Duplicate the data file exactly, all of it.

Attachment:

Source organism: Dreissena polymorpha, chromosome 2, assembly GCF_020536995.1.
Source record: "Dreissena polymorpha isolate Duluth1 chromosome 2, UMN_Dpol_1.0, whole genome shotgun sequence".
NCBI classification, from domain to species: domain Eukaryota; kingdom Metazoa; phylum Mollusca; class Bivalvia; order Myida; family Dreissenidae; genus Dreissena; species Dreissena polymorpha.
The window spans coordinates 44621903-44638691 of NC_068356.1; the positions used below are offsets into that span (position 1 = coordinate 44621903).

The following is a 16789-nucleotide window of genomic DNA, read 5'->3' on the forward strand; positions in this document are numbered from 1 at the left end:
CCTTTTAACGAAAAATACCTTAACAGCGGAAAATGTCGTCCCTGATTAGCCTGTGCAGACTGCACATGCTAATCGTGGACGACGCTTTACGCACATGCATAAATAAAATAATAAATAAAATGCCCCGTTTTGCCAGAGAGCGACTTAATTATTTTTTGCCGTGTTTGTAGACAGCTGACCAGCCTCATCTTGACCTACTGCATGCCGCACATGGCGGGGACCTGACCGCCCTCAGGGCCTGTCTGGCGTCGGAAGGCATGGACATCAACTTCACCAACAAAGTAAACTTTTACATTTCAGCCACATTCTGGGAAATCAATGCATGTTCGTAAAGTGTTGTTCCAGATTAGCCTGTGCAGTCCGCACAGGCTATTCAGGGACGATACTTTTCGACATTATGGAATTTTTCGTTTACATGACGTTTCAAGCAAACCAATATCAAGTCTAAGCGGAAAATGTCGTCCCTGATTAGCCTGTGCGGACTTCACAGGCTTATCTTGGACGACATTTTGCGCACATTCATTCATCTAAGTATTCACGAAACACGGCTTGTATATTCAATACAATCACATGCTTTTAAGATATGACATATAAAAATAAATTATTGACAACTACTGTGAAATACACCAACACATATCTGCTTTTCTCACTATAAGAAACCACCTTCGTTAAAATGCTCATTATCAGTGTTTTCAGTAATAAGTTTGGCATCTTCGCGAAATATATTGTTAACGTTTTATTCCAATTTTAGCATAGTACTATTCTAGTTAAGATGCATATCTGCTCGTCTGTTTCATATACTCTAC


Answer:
Source organism: Dreissena polymorpha, chromosome 2, assembly GCF_020536995.1.
Source record: "Dreissena polymorpha isolate Duluth1 chromosome 2, UMN_Dpol_1.0, whole genome shotgun sequence".
NCBI classification, from domain to species: domain Eukaryota; kingdom Metazoa; phylum Mollusca; class Bivalvia; order Myida; family Dreissenidae; genus Dreissena; species Dreissena polymorpha.
The window spans coordinates 44621903-44638691 of NC_068356.1; the positions used below are offsets into that span (position 1 = coordinate 44621903).

The following is a 16789-nucleotide window of genomic DNA, read 5'->3' on the forward strand; positions in this document are numbered from 1 at the left end:
CCTTTTAACGAAAAATACCTTAACAGCGGAAAATGTCGTCCCTGATTAGCCTGTGCAGACTGCACATGCTAATCGTGGACGACGCTTTACGCACATGCATAAATAAAATAATAAATAAAATGCCCCGTTTTGCCAGAGAGCGACTTAATTATTTTTTGCCGTGTTTGTAGACAGCTGACCAGCCTCATCTTGACCTACTGCATGCCGCACATGGCGGGGACCTGACCGCCCTCAGGGCCTGTCTGGCGTCGGAAGGCATGGACATCAACTTCACCAACAAAGTAAACTTTTACATTTCAGCCACATTCTGGGAAATCAATGCATGTTCGTAAAGTGTTGTTCCAGATTAGCCTGTGCAGTCCGCACAGGCTATTCAGGGACGATACTTTTCGACATTATGGAATTTTTCGTTTACATGACGTTTCAAGCAAACCAATATCAAGTCTAAGCGGAAAATGTCGTCCCTGATTAGCCTGTGCGGACTTCACAGGCTTATCTTGGACGACATTTTGCGCACATTCATTCATCTAAGTATTCACGAAACACGGCTTGTATATTCAATACAATCACATGCTTTTAAGATATGACATATAAAAATAAATTATTGACAACTACTGTGAAATACACCAACACATATCTGCTTTTCTCACTATAAGAAACCACCTTCGTTAAAATGCTCATTATCAGTGTTTTCAGTAATAAGTTTGGCATCTTCGCGAAATATATTGTTAACGTTTTATTCCAATTTTAGCATAGTACTATTCTAGTTAAGATGCATATCTGCTCGTCTGTTTCATATACTCTAC